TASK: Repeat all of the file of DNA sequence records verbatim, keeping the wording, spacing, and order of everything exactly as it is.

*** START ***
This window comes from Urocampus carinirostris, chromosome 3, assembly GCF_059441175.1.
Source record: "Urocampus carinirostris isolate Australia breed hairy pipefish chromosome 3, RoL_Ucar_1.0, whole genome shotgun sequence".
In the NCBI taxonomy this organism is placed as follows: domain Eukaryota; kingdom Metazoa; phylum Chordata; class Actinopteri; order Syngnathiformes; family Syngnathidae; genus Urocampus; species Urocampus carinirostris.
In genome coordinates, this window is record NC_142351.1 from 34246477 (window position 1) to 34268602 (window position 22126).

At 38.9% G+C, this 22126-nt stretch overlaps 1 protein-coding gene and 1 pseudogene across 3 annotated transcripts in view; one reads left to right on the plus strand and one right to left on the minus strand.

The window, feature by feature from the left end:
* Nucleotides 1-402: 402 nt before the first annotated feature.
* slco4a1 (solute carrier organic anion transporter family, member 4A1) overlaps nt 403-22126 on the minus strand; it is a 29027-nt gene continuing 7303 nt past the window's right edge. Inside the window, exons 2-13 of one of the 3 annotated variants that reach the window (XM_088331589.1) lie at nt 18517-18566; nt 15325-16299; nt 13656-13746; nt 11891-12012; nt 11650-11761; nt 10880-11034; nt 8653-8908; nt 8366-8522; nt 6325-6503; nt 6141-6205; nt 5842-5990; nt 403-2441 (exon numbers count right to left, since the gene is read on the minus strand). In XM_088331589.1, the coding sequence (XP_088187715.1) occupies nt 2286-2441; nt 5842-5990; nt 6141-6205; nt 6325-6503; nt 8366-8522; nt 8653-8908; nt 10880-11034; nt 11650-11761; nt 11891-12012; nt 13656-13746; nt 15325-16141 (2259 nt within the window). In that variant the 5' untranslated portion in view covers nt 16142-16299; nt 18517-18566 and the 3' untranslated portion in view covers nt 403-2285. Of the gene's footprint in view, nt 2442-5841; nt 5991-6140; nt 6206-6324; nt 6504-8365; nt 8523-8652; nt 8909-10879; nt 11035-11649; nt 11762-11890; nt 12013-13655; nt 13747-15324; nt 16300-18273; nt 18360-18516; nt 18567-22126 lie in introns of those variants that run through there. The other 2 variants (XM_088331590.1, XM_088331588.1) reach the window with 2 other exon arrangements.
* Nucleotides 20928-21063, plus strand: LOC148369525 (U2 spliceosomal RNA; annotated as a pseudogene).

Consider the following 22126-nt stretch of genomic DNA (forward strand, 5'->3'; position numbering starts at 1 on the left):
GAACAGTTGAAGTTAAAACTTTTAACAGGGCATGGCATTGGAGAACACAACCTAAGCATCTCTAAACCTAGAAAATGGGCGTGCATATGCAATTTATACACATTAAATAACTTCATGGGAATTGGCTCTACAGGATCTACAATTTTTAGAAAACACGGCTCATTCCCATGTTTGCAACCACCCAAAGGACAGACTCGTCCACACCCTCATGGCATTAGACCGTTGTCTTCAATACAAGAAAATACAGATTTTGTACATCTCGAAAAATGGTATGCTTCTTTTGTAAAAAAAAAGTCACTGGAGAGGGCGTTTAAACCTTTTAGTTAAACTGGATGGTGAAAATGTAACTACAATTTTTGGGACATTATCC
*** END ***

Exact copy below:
This window comes from Urocampus carinirostris, chromosome 3, assembly GCF_059441175.1.
Source record: "Urocampus carinirostris isolate Australia breed hairy pipefish chromosome 3, RoL_Ucar_1.0, whole genome shotgun sequence".
In the NCBI taxonomy this organism is placed as follows: domain Eukaryota; kingdom Metazoa; phylum Chordata; class Actinopteri; order Syngnathiformes; family Syngnathidae; genus Urocampus; species Urocampus carinirostris.
In genome coordinates, this window is record NC_142351.1 from 34246477 (window position 1) to 34268602 (window position 22126).

At 38.9% G+C, this 22126-nt stretch overlaps 1 protein-coding gene and 1 pseudogene across 3 annotated transcripts in view; one reads left to right on the plus strand and one right to left on the minus strand.

The window, feature by feature from the left end:
* Nucleotides 1-402: 402 nt before the first annotated feature.
* slco4a1 (solute carrier organic anion transporter family, member 4A1) overlaps nt 403-22126 on the minus strand; it is a 29027-nt gene continuing 7303 nt past the window's right edge. Inside the window, exons 2-13 of one of the 3 annotated variants that reach the window (XM_088331589.1) lie at nt 18517-18566; nt 15325-16299; nt 13656-13746; nt 11891-12012; nt 11650-11761; nt 10880-11034; nt 8653-8908; nt 8366-8522; nt 6325-6503; nt 6141-6205; nt 5842-5990; nt 403-2441 (exon numbers count right to left, since the gene is read on the minus strand). In XM_088331589.1, the coding sequence (XP_088187715.1) occupies nt 2286-2441; nt 5842-5990; nt 6141-6205; nt 6325-6503; nt 8366-8522; nt 8653-8908; nt 10880-11034; nt 11650-11761; nt 11891-12012; nt 13656-13746; nt 15325-16141 (2259 nt within the window). In that variant the 5' untranslated portion in view covers nt 16142-16299; nt 18517-18566 and the 3' untranslated portion in view covers nt 403-2285. Of the gene's footprint in view, nt 2442-5841; nt 5991-6140; nt 6206-6324; nt 6504-8365; nt 8523-8652; nt 8909-10879; nt 11035-11649; nt 11762-11890; nt 12013-13655; nt 13747-15324; nt 16300-18273; nt 18360-18516; nt 18567-22126 lie in introns of those variants that run through there. The other 2 variants (XM_088331590.1, XM_088331588.1) reach the window with 2 other exon arrangements.
* Nucleotides 20928-21063, plus strand: LOC148369525 (U2 spliceosomal RNA; annotated as a pseudogene).

Consider the following 22126-nt stretch of genomic DNA (forward strand, 5'->3'; position numbering starts at 1 on the left):
GAACAGTTGAAGTTAAAACTTTTAACAGGGCATGGCATTGGAGAACACAACCTAAGCATCTCTAAACCTAGAAAATGGGCGTGCATATGCAATTTATACACATTAAATAACTTCATGGGAATTGGCTCTACAGGATCTACAATTTTTAGAAAACACGGCTCATTCCCATGTTTGCAACCACCCAAAGGACAGACTCGTCCACACCCTCATGGCATTAGACCGTTGTCTTCAATACAAGAAAATACAGATTTTGTACATCTCGAAAAATGGTATGCTTCTTTTGTAAAAAAAAAGTCACTGGAGAGGGCGTTTAAACCTTTTAGTTAAACTGGATGGTGAAAATGTAACTACAATTTTTGGGACATTATCC